Seiya continues, “Even though we’re from an unknown region to many people, we [believe] we have the capability of beating anyone. Playing at the international stage is such a great experience — you really can’t compare it to anything else. Once you experience it, you just want to come back again. That’s what keeps me going in the domestic league. You just got to enjoy it — you don’t know when the next time you’ll get an opportunity to come to an international stage is. You can’t take it for granted.”
We might call the Summoner’s Rift the great equalizer — theoretically, once you load onto the Rift, the game is equally balanced for both sides. You either win or you lose. But the difference in quality or quantity of prep for teams can be huge. Whether it’s server size or coaching staff or basic infrastructure that allows players to focus more time and energy into improving, the playing ground just isn’t even. And that’s what makes the Play-in stage so unique to me — it’s a gathering of all the regions in the world, and each team is tasked with reflecting the relative strength of their homelands. That’s a lot of pressure, but it’s also a chance for us to see the diversity of a global sport like League of Legends.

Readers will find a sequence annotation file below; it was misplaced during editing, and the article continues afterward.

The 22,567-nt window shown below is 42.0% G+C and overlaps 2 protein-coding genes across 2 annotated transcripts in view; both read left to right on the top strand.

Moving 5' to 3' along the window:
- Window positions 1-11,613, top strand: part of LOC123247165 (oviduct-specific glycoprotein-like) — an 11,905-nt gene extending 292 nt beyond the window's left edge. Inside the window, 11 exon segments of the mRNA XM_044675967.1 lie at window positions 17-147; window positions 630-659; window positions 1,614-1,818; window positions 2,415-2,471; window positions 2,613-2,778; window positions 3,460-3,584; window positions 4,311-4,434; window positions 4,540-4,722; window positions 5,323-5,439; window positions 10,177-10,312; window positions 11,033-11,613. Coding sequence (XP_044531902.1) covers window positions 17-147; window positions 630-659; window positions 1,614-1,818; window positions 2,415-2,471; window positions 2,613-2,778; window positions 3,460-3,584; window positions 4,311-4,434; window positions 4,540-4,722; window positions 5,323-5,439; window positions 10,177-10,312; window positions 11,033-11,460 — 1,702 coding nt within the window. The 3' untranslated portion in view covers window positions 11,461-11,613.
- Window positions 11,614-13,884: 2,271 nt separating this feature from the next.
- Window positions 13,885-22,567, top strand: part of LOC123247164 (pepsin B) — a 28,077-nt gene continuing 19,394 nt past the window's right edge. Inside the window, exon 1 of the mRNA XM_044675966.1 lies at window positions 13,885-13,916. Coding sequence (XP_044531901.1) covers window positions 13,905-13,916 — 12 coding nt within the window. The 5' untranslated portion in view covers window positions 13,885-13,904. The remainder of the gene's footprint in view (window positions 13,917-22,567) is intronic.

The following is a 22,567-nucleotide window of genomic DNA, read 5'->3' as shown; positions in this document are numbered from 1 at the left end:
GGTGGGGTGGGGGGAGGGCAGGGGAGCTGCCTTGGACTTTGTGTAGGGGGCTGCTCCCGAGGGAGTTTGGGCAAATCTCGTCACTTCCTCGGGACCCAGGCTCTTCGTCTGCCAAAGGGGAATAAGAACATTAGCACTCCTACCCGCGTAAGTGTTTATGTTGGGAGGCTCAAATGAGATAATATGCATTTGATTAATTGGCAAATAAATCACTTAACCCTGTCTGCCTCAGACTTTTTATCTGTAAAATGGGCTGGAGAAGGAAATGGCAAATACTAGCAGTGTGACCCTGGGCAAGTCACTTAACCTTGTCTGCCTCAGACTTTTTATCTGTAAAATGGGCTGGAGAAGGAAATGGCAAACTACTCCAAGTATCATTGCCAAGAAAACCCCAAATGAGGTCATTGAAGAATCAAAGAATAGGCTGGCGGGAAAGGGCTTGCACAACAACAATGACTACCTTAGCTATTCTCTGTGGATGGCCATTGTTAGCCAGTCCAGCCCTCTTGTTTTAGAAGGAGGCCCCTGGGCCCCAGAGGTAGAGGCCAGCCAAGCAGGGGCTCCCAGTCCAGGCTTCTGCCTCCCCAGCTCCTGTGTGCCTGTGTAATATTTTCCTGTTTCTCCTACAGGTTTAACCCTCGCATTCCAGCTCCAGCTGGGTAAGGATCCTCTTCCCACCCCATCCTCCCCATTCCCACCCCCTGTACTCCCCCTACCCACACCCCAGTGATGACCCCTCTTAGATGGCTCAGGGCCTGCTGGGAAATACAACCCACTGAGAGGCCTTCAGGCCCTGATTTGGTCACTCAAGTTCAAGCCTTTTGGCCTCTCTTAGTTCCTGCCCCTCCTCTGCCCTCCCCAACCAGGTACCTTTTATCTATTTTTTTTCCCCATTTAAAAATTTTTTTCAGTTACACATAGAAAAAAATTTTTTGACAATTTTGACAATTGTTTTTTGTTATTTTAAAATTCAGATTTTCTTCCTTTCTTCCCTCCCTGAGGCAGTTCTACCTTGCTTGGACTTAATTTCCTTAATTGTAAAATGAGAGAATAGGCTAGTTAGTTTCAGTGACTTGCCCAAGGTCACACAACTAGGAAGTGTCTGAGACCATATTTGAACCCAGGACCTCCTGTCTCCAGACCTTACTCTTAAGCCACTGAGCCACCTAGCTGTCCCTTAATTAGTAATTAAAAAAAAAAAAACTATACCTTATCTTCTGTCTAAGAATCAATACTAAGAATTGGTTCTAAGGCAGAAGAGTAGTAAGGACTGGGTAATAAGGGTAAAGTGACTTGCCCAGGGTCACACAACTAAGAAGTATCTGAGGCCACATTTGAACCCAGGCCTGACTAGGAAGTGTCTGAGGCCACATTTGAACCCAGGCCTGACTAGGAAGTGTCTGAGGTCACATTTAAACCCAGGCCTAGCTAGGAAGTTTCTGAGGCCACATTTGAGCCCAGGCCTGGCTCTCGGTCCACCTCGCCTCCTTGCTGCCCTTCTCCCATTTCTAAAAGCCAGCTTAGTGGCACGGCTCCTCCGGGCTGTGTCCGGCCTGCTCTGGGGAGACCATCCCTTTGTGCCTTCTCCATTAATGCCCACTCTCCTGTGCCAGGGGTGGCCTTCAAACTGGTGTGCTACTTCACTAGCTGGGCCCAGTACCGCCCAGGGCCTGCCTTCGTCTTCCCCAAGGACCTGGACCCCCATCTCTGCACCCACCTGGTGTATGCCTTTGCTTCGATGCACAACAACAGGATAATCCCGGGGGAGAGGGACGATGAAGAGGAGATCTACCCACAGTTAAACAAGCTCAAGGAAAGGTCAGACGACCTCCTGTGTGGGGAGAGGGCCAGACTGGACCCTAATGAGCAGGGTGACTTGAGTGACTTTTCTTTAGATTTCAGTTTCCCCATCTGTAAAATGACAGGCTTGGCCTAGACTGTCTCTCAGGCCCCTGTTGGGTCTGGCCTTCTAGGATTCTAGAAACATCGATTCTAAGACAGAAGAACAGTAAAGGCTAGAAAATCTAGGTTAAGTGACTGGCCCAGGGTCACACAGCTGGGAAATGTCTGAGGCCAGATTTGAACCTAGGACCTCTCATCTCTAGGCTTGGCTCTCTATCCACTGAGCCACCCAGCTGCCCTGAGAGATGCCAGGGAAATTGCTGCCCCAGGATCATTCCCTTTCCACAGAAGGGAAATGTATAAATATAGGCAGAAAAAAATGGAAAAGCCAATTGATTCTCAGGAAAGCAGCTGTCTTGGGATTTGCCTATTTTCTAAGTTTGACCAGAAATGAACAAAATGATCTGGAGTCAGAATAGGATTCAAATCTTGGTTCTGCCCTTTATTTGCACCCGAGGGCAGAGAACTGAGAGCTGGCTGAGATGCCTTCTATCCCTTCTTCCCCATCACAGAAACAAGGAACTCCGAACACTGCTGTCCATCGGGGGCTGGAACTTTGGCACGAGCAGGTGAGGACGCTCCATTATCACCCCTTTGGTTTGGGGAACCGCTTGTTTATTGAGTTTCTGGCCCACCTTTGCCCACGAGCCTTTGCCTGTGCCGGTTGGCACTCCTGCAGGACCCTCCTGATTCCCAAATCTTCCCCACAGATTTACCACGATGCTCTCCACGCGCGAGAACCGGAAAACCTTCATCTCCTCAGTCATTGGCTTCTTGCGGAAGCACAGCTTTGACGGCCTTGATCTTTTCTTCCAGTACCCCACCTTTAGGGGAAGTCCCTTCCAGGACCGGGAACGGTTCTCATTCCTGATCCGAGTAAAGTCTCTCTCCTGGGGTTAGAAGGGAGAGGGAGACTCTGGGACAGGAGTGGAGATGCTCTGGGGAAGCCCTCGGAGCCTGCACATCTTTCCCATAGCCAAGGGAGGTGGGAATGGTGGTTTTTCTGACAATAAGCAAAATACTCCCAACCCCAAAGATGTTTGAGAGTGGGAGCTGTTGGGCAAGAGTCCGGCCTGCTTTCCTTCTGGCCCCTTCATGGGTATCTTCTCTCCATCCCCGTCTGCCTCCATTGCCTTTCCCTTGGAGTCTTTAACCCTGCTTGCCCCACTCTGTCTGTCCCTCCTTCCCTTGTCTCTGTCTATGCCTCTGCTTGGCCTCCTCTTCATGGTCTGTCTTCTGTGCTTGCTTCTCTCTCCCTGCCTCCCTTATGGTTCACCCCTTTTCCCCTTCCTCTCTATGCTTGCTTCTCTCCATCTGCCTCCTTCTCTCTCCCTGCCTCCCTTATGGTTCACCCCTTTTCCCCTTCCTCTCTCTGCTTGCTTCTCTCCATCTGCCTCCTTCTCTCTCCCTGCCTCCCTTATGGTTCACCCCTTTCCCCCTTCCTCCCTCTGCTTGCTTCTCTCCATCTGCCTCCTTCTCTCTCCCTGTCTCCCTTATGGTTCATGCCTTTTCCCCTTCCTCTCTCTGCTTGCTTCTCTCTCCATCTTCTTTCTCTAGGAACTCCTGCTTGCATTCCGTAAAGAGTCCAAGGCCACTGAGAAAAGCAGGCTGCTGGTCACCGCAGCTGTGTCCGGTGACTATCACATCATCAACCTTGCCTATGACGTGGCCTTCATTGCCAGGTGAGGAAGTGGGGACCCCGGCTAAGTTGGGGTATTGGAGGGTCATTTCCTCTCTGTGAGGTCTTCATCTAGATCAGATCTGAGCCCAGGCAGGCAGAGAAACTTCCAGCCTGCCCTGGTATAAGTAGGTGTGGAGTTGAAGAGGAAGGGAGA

This is a stage for dreams to become, at least partially, true. One of the illusions of esports is that it is a meritocracy, which we know is not true given outstanding circumstances, but this is a stage where we at least reach towards that promise. As unlikely as it may seem, all you have to do to continue advancing is win at League of Legends. And I love that we’re allowed to imagine the possibilities here. We return, frequently, to the story of David and Goliath because we’ve all dreamed of being a greater, almost mythical, version of ourselves.
But for the OCE representative, Bombers’ ADC FBI, it’s a grounding experience, too. He says, “Compared to our region, you can tell right away that international mechanics are a lot better compared to domestic teams. In OCE it was pretty easy for us to dominate each of our lanes, but coming here was a real eye-opener. We aren’t as good as we think we are.”